WORLD CUP: POLITICS ON THE PITCH

Last week, we looked at a few ways in which the World Cup reflected broader themes in global politics. During an intensive review of the action this week, Alex Kliment, Signal’s unofficial tournament correspondent, spotted two new examples of politics on the pitch:


Balkan Bad Blood

Switzerland’s stirring last minute victory over Serbia last week dripped with Balkan political intrigue. Three of the Swiss team’s biggest stars have roots in Kosovo, the ethnically-Albanian province that won independence from Serbia after a brutal war in the 1990s. Serb nationalists consider Kosovo to be historically part of their country, so when two ethnic-Albanian Swiss players celebrated their goals by flashing a nationalist hand signal (pictured above) that mimics the distinctive Albanian double-headed eagle, things got hot fast.

FIFA rules prohibit on-field political displays. After an investigation, the players escaped with a fine, but the politics didn’t stop there. After the game, Serbia’s coach said the German referee — who failed to award a penalty after an egregious foul against Serbian striker Aleksandar Mitrovic — should be sent “to the Hague” to be tried “like they did to us.” The Hague, of course, is home to the international tribunal that prosecuted dozens of people for crimes committed during the Yugoslav civil wars, many of them ethnic Serbs.

The Bavarians Again

Meanwhile, in an eerie reflection of the broader uncertainty that plagues Germany’s coalition government, the German national squad also reportedly suffers from a rift between a faction of “Bavarians” (in this case Thomas Muller, Mats Hummels, and Manuel Neuer who all play for Bayern Munich) and the so-called “bling bling gang” which includes Mesut Özil, Jerome Boateng, and Sami Khedira. Supposedly, there is a long running disagreement between the blingers, who are all of immigrant origins, and the Bavarians about whether it was right to leave Leroy Sane, a German footballer of Senegalese ancestry, off the squad. The alleged friction comes as the conservative Bavarian CSU is split with Chancellor Merkel over letting in non-ethnic Germans into the country.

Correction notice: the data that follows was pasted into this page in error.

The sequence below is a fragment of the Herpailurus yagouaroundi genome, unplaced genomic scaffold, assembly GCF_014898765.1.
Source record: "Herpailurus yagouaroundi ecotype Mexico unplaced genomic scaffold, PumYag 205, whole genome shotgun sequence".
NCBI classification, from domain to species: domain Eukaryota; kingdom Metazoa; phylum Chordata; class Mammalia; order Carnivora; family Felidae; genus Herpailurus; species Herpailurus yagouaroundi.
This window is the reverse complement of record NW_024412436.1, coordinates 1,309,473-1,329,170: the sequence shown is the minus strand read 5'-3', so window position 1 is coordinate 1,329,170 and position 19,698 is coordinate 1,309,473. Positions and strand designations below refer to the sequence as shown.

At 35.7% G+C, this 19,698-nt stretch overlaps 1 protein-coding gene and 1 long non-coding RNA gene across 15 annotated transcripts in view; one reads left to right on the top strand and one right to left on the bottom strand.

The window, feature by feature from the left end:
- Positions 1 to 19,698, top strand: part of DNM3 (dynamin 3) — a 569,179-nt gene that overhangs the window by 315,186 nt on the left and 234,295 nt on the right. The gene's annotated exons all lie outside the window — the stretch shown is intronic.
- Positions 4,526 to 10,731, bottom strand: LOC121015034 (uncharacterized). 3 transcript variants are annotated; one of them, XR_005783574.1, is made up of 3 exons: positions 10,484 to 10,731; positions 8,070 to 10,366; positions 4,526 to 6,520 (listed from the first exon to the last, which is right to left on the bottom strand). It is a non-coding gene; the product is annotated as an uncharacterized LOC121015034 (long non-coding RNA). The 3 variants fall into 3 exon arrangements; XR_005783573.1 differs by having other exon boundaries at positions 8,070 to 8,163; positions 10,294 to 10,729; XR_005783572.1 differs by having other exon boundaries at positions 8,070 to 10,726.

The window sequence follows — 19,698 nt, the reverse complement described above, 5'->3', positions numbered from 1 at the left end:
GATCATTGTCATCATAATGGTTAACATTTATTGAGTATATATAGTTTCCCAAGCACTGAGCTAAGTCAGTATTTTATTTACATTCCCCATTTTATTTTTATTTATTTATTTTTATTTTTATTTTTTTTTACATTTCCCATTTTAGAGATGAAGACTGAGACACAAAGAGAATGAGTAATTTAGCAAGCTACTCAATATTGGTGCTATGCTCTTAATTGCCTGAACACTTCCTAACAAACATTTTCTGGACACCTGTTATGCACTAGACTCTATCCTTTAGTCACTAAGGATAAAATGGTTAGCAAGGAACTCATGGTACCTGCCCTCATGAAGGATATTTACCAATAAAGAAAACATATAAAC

Finally, yes, German midfielder Toni Kroos’s game-winning strike in the final seconds of extra time against the Swedes was one of the most beautiful goalsyou’ll ever see (go on, watch it again, you know you want to). But it may have been a political, and not just a sporting, accomplishment: by sparing Germany the national humiliation of crashing out of the tournament in the first round, Kroos might just have offered a little relief to the embattled Merkel. The squad’s post-match rapport certainly left the team’s fans in a more cheerful mood.

It was inevitable that Prime Minister Narendra Modi would make India's elections a referendum on Narendra Modi, and now that the vast majority of 600 million votes cast have been counted, it's clear he made the right call.

More Show less

Among the 23 men and women now seeking the Democratic Party's nomination to take on Donald Trump in next year's election, the frontrunner, at least for now, has spent half a century in politics. Former Vice President Joe Biden, first elected to the US Senate in 1972, is the very epitome of the American political establishment.

Yet, the dominant political trend in many democracies today is public rejection of traditional candidates and parties of the center-right and center-left in favor of new movements, voices, and messages. Consider the evidence from some recent elections:

More Show less

It's Friday, and Signal readers deserve at least one entirely upbeat news story.

José Obdulio Gaviria, a Colombian senator for the rightwing Democratic Center party, is an outspoken opponent of government attempts to make peace with the FARC rebel group after 50 years of conflict.

On his way into a meeting earlier this week, Gaviria collapsed. It was later reported that he had fainted as a result of low blood pressure probably caused by complications following recent open heart surgery.

A political rival, Senator Julian Gallo, quickly came to his rescue and revived him using resuscitation skills he learned as—irony alert—a FARC guerrilla. CPR applied by Gallo helped Gaviria regain consciousness, before another senator, who is also professional doctor, took over. Gaviria was taken to hospital and appears to have recovered.

Because some things will always be more important than politics.